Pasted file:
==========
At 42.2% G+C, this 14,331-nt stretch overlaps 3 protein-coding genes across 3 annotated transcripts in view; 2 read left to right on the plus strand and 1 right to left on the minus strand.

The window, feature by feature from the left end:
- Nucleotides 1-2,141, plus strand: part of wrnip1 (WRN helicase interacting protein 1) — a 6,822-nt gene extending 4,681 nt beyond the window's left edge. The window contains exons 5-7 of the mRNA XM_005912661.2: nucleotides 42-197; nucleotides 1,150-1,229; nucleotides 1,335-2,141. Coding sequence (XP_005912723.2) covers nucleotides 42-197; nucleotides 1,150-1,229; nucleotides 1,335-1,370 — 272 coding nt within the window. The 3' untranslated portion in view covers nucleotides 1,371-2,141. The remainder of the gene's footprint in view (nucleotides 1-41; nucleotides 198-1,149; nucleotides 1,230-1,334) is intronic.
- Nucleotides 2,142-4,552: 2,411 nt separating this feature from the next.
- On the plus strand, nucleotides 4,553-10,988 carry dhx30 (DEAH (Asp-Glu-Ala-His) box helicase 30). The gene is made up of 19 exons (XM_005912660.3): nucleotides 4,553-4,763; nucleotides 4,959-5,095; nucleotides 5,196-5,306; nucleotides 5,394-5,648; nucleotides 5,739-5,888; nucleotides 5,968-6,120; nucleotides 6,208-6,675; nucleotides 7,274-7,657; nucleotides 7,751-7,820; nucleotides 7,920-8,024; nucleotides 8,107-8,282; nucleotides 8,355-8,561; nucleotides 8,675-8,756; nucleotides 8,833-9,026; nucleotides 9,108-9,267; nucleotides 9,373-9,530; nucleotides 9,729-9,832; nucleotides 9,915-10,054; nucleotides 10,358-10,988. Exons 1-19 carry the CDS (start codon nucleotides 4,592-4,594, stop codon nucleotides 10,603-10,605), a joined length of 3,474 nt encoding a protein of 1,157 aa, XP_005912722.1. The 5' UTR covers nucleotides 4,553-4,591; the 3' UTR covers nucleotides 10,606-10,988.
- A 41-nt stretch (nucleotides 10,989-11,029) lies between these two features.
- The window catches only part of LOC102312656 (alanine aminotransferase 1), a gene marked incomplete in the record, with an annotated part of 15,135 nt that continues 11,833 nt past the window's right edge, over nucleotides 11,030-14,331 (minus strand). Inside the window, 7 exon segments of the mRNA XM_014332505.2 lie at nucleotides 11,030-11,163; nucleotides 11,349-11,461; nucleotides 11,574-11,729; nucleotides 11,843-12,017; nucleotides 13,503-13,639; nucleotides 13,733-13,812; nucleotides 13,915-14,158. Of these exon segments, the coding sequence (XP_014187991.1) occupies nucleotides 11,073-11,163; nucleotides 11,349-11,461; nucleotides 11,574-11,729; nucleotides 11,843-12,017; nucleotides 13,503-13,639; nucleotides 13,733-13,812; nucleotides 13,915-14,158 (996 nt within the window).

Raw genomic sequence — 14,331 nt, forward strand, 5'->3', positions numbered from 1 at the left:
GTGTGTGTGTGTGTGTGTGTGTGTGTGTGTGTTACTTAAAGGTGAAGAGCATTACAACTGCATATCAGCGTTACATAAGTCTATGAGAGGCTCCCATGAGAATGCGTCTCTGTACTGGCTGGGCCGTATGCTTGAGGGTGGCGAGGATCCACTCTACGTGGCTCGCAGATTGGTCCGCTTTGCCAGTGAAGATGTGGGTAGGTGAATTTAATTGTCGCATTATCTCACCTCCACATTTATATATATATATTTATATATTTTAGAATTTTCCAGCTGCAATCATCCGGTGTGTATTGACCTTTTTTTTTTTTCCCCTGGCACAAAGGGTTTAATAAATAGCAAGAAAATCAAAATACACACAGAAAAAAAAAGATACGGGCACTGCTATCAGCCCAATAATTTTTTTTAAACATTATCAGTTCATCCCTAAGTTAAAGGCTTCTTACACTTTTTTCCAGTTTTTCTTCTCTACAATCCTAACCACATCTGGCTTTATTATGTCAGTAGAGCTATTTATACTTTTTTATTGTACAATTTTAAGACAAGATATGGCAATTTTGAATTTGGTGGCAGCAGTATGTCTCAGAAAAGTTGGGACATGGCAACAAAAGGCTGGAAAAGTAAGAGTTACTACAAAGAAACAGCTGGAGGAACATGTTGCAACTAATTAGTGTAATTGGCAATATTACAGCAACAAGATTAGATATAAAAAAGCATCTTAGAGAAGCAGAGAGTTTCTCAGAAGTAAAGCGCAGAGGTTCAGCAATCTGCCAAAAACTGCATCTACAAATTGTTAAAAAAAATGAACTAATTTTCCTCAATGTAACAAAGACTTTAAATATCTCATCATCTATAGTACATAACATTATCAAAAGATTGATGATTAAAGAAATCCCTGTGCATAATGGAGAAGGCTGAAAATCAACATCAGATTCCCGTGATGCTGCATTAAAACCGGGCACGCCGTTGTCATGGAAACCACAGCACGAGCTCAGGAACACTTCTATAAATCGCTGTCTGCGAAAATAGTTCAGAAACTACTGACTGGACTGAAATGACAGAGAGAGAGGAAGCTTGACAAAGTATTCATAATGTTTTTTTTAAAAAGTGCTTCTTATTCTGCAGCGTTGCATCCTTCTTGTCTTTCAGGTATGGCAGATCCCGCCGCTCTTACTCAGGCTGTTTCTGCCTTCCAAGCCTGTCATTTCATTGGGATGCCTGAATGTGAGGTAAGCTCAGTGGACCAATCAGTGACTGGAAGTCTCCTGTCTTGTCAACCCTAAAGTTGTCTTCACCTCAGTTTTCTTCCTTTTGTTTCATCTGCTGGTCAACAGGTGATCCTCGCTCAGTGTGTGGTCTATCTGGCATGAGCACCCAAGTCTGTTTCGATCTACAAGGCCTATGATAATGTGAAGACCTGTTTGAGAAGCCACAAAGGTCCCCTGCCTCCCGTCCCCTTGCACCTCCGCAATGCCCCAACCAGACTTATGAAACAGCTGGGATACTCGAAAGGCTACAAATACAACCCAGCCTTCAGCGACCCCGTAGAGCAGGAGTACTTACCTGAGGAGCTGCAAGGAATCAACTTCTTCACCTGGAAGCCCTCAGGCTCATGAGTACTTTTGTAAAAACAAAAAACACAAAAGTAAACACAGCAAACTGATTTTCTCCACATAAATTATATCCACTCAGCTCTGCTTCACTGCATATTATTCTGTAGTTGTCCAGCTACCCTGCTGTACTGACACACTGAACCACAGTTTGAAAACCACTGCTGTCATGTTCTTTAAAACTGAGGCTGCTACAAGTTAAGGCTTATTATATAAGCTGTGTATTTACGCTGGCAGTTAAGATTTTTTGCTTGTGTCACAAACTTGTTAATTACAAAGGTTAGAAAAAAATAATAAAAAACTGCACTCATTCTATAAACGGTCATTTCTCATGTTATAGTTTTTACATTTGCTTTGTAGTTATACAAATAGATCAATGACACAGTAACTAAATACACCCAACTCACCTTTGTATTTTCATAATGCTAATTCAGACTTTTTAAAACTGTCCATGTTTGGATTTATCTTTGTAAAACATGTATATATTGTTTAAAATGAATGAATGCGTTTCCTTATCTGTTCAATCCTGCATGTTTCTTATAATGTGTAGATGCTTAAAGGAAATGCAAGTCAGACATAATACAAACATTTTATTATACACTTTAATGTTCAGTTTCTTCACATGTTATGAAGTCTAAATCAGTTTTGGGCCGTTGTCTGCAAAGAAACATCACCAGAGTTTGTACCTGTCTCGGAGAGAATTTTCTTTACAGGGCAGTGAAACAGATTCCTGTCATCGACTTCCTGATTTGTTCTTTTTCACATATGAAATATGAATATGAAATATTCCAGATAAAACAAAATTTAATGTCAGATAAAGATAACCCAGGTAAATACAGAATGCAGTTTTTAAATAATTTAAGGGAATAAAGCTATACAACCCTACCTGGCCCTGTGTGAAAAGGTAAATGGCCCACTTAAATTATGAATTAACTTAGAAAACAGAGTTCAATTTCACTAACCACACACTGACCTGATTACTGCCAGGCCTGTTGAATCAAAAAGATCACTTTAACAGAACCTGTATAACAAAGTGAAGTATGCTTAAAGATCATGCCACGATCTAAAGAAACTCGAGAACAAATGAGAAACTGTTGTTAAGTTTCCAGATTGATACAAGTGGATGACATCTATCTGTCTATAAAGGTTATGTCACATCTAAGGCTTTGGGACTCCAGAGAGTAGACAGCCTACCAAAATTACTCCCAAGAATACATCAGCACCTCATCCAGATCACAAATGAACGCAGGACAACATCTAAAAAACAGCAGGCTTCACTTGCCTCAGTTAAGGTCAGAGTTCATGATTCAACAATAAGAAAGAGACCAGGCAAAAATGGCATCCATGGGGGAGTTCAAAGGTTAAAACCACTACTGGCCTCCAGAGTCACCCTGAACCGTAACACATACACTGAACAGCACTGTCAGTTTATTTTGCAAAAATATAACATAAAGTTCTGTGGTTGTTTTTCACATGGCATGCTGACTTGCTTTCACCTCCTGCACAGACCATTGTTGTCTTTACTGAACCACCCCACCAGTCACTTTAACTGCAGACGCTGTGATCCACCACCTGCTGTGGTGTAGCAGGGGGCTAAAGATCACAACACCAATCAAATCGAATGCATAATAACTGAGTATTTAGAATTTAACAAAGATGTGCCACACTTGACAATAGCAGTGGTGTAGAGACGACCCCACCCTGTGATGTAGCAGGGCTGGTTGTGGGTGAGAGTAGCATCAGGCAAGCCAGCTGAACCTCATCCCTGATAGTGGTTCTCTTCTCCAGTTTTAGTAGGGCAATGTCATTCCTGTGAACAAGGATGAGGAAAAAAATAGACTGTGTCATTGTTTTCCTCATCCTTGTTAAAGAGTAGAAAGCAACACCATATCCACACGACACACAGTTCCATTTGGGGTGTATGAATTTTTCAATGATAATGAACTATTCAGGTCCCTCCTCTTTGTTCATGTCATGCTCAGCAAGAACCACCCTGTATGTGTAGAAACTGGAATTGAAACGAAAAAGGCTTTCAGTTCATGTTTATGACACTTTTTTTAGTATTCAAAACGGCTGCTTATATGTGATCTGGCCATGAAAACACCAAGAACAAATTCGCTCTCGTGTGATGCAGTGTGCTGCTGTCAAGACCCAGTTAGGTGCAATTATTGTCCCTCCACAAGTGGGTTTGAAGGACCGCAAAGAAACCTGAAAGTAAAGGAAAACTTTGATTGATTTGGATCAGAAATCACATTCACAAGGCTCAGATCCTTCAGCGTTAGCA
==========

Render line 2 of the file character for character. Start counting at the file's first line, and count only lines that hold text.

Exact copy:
The window, feature by feature from the left end: